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Trends in incidence of breast cancer among women under 40 in seven European countries: a GRELL cooperative study.

By Leclère B, Molinié F, Trétarre B, Stracci F, Daubisse-Marliac L, Colonna M, GRELL Working Group (De Gendt C, Francart J, Dimitrova N, Cobo M, Camprubı C, Marcos-Gragera R, Perez MJ, Ardanaz E, Velten M, Woronoff AS, Buemi A, Tretarre B, Colonna M, Delafosse P, Cowppli-Bony A, Bara S, Grosclaude P, Arveux P, Mazzoleni G, Capello TD, Ferretti S, Serraino D, Maso LD, Zucchetto A, Autelitano M, Claudia C, Traina A, Zarcone M, Michiara M, Sgargi P, Tumino R, Falcini F, Rinaldi E, Cremone L, Iannelli A, Senatore G, Fanetti AC, Moroni E, Crocetti E, Rosa FL, Bianconi F, Stracci F, Zambon P, Tognazzo S, Fiore A, Jose M, Patricia C, Brito C, Mayer A, Miranda A, Spitale A, Bordoni A, Konzelmann I, Usel M and Rapiti E)


Young women are not usually screened for breast cancer (BC). The trends in incidence in this population may better reflect changes in risk factors. However, studies on this subject are scarce and heterogeneous. The aim of this study was to describe the trends in incidence of BC in women under 40 from 1990 to 2008, using pooled European data. Thirty-seven European population-based cancer registries from Belgium, Bulgaria, France, Italy, Portugal, Spain and Switzerland participated in this study. World age-standardized incidence rates were first analyzed graphically and then using a Poisson regression model, in order to estimate average annual percent changes (AAPCs). The overall incidence rate of BC in the area covered increased linearly during the study period by 1.19% (0.93; 1.46) on average per year. This increase varied between countries from 0.20% (-0.53; 0.64) in Bulgaria to 2.68% (1.97; 3.40) in Portugal. In Italy, after a significant rise of 2.33% (1.14; 3.54) per year, BC incidence began decreasing in 2002 by -2.30% (-4.07; -0.50) yearly. The rise in incidence was greater for women under 35 and for ductal carcinomas. This increase can be due to a rise in risk factors and/or changes in diagnosis and surveillance practices, but we could not clearly distinguish between these two non-exclusive explanations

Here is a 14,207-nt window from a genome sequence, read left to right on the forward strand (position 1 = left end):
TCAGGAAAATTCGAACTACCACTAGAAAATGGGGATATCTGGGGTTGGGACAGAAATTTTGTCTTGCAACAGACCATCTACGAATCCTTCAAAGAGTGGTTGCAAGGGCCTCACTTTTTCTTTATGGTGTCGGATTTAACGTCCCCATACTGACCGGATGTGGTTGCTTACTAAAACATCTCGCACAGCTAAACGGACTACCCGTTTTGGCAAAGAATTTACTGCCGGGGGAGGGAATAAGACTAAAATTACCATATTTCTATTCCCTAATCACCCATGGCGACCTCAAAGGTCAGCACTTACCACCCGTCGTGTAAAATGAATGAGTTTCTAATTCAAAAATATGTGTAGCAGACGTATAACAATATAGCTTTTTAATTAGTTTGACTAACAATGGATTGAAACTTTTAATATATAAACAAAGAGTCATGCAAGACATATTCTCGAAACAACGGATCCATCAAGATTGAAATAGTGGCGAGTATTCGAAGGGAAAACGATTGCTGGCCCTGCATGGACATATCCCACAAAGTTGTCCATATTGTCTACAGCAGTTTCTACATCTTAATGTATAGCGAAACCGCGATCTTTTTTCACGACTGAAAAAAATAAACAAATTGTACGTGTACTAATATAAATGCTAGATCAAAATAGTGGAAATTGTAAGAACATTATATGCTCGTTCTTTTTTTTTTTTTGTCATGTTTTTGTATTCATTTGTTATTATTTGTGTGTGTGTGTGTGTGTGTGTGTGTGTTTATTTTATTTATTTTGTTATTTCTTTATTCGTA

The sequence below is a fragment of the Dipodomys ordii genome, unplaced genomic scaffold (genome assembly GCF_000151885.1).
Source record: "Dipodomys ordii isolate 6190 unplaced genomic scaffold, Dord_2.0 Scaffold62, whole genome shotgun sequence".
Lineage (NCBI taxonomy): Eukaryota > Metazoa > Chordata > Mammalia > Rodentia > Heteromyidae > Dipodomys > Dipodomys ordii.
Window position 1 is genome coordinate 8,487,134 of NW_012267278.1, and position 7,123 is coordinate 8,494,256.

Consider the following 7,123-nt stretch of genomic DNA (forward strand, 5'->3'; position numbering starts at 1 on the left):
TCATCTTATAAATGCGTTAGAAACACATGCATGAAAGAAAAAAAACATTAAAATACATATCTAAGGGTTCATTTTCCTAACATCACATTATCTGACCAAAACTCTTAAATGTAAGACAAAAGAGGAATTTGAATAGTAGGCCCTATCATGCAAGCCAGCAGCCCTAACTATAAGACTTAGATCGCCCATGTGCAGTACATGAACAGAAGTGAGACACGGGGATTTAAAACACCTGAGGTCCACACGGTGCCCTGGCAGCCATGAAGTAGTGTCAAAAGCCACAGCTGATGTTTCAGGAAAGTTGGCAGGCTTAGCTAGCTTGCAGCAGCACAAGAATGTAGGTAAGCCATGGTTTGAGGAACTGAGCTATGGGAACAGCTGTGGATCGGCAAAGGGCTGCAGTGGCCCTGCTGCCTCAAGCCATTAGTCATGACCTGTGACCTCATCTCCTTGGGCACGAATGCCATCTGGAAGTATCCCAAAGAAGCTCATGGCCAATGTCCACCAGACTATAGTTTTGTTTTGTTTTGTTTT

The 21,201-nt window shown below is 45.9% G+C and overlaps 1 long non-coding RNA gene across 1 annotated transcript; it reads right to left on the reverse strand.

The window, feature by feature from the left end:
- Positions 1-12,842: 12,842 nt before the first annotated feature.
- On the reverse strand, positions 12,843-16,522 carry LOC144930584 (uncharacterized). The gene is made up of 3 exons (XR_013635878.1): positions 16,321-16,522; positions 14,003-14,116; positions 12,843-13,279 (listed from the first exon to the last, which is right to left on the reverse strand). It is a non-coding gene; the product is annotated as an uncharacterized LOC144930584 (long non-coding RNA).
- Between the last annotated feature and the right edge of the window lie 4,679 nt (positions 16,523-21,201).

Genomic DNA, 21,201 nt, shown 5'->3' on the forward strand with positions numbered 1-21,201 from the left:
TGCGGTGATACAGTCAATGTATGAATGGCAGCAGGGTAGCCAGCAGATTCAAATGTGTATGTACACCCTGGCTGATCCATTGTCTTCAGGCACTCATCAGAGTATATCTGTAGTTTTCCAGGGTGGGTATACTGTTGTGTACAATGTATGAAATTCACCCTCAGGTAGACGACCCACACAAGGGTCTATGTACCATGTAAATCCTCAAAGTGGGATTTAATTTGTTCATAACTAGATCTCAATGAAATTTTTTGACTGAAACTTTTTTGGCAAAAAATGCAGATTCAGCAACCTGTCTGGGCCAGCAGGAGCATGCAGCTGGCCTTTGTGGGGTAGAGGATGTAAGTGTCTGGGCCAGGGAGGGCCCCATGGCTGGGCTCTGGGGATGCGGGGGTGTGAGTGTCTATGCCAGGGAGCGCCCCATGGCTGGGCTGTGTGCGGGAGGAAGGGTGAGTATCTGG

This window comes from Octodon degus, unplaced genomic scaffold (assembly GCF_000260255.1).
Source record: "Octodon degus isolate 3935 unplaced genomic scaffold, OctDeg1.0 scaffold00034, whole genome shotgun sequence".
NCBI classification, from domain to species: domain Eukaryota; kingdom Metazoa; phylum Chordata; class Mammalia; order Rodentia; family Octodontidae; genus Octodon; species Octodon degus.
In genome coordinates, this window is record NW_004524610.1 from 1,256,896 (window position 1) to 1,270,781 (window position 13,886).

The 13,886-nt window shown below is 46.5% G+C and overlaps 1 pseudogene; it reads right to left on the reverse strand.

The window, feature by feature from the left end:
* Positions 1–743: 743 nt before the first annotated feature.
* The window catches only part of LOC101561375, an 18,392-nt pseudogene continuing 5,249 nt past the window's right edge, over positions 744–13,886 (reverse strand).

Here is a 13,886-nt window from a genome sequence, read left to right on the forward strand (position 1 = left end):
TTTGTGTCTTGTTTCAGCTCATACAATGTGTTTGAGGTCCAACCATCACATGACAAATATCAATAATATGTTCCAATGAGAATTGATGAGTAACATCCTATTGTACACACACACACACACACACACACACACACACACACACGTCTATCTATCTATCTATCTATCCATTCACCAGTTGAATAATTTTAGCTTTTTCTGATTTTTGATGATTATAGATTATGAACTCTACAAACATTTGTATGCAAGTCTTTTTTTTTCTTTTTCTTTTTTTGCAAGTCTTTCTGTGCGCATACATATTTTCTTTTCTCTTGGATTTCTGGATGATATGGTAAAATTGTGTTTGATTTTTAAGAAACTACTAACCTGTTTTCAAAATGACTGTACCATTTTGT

Year: 2013
DOI identifier: 10.1016/j.canep.2013.05.001
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